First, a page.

OLDER PEOPLE BEING forced to sign on the dole is fast becoming an issue on the election campaign, with Age Action saying there is a sense of embarrassment for those who are over 65 years old and ‘signing on’.
The group, which advocates for the needs of older people, said there is no dignity for thousands of people who have left work, but who cannot get their pension.
A pension policy anomaly has resulted in thousands of 65-year-olds signing onto Jobseeker’s Benefit since the government increased the pension age to 66.
The age is to rise to 67 in 2021, and 68 in 2028.
Many people are forced to leave their jobs when they turn 65 because of compulsory retirement clauses in their employment contracts, while others may not be physically able to continue to work.
However, they must wait until they are 66 to receive their State pension.
RTÉ’s Liveline highlighted the topic this week when one man, Martin, described how he has been working for 49 years, but will have to go on Jobseeker’s Benefit when he retires, losing €45 per week.
A spokesperson for Age Action said being forced onto unemployment payments, rather than receive a pension, means a loss of nearly €2,400 a year for single people, and up to €7,000 for a couple.
“The lack of joined-up thinking by the government has resulted in inadequate policy planning which unfairly impacts older people. Raising the age at which people can access the State pension while not dealing with mandatory retirement practices forces people into claiming unemployment benefits.
“Every year in Ireland older workers are forced out of their job for no other reason than they turn 65. This is possible because Irish law permits employers to impose mandatory retirement ages in their employees’ contracts, in effect, facilitating ageism and creating a set of second-class employment rights for older workers,” they said.
Age Action explained that previously those retiring before the contributory State Pension age were eligible for a transition pension.
This was set at the same rate as the pension and was payable for the year prior to the State Pension age of 65-66 years. However, the transition pension was abolished in 2014 and replaced by access to Jobseeker’s Benefit.
As Jobseeker’s Benefit is based upon the final year’s salary, it is a particular concern for people who may have worked reduced hours prior to their retirement for health or caring responsibilities. Callers to Age Action’s Helpline have highlighted the lesser value of Jobseeker’s Benefit in comparison to the previous transition pension.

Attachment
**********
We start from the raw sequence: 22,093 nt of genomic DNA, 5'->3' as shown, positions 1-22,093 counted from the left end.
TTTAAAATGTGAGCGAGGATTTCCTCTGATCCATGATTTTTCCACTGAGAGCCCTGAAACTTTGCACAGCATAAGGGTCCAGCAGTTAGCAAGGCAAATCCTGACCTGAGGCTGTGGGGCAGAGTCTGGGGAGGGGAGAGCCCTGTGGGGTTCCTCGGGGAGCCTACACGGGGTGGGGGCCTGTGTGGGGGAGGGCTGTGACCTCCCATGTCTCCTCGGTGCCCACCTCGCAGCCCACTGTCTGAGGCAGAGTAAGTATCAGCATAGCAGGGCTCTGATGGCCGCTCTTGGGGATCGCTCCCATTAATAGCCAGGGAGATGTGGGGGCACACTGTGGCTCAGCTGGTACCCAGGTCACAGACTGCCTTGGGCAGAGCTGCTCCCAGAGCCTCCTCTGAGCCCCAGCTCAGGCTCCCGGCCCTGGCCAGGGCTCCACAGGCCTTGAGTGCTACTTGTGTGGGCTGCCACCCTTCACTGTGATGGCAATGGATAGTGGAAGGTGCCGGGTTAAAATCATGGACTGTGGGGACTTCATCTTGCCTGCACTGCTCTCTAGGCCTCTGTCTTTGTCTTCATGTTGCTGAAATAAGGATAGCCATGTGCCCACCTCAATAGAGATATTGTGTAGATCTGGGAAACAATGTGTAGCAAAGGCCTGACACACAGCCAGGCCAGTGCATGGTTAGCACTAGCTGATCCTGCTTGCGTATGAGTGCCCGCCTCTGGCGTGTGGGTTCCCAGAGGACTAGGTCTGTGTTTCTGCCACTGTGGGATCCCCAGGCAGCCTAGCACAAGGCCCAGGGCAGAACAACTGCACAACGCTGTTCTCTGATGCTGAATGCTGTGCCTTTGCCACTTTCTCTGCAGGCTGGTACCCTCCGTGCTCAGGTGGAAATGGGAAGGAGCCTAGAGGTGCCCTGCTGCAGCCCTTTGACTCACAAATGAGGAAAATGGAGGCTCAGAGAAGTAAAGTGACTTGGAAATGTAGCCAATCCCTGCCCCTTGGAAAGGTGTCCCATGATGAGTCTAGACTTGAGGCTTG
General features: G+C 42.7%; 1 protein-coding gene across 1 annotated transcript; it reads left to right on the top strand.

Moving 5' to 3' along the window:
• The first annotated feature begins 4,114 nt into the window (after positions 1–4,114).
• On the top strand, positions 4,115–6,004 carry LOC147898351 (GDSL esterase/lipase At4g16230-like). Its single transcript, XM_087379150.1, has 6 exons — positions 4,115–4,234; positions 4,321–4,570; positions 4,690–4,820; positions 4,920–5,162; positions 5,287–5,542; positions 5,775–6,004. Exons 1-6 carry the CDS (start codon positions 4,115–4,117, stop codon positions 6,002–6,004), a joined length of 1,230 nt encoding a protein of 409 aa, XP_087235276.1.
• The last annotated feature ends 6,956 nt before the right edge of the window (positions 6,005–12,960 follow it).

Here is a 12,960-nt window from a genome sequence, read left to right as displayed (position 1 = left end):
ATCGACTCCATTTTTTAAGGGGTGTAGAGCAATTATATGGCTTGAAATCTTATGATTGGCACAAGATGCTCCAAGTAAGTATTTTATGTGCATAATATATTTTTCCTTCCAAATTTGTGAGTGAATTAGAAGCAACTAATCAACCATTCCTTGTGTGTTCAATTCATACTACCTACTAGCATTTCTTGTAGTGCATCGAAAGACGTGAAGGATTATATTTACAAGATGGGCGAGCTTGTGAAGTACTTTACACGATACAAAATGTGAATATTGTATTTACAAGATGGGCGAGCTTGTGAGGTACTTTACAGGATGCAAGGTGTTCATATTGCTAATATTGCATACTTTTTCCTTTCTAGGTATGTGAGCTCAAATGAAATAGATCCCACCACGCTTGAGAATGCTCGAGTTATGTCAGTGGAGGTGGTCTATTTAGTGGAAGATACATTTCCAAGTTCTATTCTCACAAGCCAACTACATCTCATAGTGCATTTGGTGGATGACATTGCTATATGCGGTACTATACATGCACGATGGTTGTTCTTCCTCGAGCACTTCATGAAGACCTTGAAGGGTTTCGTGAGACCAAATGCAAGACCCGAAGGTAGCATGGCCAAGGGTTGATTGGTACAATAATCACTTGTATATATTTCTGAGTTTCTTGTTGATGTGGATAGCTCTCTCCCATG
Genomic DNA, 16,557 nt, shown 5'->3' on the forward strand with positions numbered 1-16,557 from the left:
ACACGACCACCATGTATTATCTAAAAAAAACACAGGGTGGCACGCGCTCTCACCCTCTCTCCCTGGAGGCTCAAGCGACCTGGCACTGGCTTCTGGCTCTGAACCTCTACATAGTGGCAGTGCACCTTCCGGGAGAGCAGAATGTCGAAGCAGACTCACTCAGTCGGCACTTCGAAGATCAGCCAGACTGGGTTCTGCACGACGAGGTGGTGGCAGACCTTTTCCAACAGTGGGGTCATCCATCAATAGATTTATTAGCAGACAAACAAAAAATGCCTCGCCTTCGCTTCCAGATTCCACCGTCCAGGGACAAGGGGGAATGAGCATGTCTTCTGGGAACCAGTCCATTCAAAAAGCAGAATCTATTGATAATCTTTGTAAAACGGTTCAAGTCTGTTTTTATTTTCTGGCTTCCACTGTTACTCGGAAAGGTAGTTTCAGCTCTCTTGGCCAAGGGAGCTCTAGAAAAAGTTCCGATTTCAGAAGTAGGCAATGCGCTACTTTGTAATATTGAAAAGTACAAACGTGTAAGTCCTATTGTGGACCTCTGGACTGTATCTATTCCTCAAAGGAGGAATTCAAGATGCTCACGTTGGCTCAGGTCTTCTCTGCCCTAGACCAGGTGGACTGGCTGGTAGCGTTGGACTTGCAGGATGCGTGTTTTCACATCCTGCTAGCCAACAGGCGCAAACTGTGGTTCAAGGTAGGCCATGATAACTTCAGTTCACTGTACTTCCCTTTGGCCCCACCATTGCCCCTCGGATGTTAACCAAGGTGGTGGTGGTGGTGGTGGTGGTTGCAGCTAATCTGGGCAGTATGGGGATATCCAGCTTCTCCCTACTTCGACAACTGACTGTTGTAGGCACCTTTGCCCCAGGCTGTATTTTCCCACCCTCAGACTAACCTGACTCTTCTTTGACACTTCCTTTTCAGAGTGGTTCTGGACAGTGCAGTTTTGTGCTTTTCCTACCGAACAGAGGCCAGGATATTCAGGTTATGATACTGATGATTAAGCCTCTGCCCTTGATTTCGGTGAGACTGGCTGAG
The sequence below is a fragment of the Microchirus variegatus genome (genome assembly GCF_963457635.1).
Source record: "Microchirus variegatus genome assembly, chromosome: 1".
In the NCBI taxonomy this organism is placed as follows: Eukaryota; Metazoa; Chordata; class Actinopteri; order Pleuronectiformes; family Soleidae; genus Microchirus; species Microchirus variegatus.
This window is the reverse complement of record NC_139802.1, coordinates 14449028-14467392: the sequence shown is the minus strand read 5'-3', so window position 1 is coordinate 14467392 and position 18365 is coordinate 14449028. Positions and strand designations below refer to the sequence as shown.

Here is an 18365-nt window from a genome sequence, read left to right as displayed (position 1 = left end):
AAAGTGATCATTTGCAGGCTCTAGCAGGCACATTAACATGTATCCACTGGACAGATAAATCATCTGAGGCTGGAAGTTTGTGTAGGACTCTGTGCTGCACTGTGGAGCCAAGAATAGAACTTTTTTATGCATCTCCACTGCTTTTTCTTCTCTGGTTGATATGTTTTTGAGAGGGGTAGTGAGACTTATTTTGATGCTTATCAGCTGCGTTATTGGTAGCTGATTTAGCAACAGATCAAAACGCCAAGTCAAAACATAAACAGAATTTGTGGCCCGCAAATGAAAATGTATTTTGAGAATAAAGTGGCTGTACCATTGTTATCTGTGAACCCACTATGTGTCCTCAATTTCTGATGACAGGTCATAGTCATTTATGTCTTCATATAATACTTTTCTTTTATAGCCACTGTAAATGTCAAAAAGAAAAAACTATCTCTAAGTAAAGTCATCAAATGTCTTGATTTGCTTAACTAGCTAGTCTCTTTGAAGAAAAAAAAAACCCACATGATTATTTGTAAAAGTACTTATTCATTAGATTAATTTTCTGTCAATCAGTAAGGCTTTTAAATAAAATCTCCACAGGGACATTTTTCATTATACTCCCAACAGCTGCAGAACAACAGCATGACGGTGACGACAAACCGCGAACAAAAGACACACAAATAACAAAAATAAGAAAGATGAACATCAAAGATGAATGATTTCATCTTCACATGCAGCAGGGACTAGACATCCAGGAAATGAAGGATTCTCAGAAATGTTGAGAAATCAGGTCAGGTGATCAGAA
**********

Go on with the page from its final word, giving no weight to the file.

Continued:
Callers have also spoken about a sense of embarrassment having to ‘sign on’.
They added that another concern is that older people must remain in the country to receive the payments, which means many retirees, who wish to travel abroad or visit their families for a number of weeks are unable to do so for fear of having their payment cut off.
Sinn Féin President Mary Lou McDonald made the issue one of the first for her party to campaign on, pledging to reduce the pension age back to 65.
Speaking from Cabra in her Dublin Central constituency, McDonald said that plans to increase the age at which workers are entitled to a State pension to 68 are “wrong, unfair and don’t represent the values of the Irish people”.
She told TheJournal.ie, that it is “only decent” that when people reach the age of 65 they have the option of availing of the State pension.
“We should be saying thank you to our older people for everything they have done for the country,” she said, adding that people should not be driven into poverty.
The situation is set to get worse, according to the Irish Association of Pension Funds (IAPF), with up to 30,000 people who are set to turn 65 over the next 12 months being forced to claim unemployment benefit for two years as a result of further changes to the pension age.
The IAPF said thousands of workers will be “forced to join the dole queue” which is “highly concerning”, it said.
Fianna Fáil said the issue will have to be addressed, stating that its party policy will be announced in the coming days.
The party’s spokesperson Michael McGrath said while the move to allow civil servants work until they are 70 is to be welcomed, no such reforms have been rolled out for the private sector.
Every week, he said he meets with people who have been forced to retire at 65. These people are forced onto Jobseeker’s Benefit for nine months, before moving onto Jobseeker’s Allowance, which is means-tested.
The issue will only be “exacerbated” when the age increases to 67 as that will be another year to bridge for people who will remain on the means tested payment.
“The government has failed to prepare the ground and bring in the changes that are necessary in relation to pension policy,” he said, adding that Fianna Fáil is conscious of the demographics but also understands the economics.
He said the party is examining the issue “very closely” and that a decision and a commitment will be made in respect of the 2021 changes.
Any changes will come at a cost, said McGrath, adding if no changes are made going from 66 to 67, there will be a “very real human crisis for many people”.
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